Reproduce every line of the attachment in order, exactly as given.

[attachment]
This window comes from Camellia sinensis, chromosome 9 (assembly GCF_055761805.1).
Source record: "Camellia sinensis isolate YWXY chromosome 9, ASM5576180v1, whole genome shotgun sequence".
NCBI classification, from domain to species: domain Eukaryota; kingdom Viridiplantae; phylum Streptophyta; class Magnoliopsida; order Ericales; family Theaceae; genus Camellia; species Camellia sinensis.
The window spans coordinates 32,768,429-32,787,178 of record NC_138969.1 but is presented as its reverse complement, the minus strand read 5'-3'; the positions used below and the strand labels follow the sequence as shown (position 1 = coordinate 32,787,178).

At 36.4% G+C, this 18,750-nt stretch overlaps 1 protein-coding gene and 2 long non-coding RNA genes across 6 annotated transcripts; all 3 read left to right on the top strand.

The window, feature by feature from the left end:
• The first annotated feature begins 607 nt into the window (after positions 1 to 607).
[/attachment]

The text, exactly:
This window comes from Camellia sinensis, chromosome 9 (assembly GCF_055761805.1).
Source record: "Camellia sinensis isolate YWXY chromosome 9, ASM5576180v1, whole genome shotgun sequence".
NCBI classification, from domain to species: domain Eukaryota; kingdom Viridiplantae; phylum Streptophyta; class Magnoliopsida; order Ericales; family Theaceae; genus Camellia; species Camellia sinensis.
The window spans coordinates 32,768,429-32,787,178 of record NC_138969.1 but is presented as its reverse complement, the minus strand read 5'-3'; the positions used below and the strand labels follow the sequence as shown (position 1 = coordinate 32,787,178).

At 36.4% G+C, this 18,750-nt stretch overlaps 1 protein-coding gene and 2 long non-coding RNA genes across 6 annotated transcripts; all 3 read left to right on the top strand.

The window, feature by feature from the left end:
• The first annotated feature begins 607 nt into the window (after positions 1 to 607).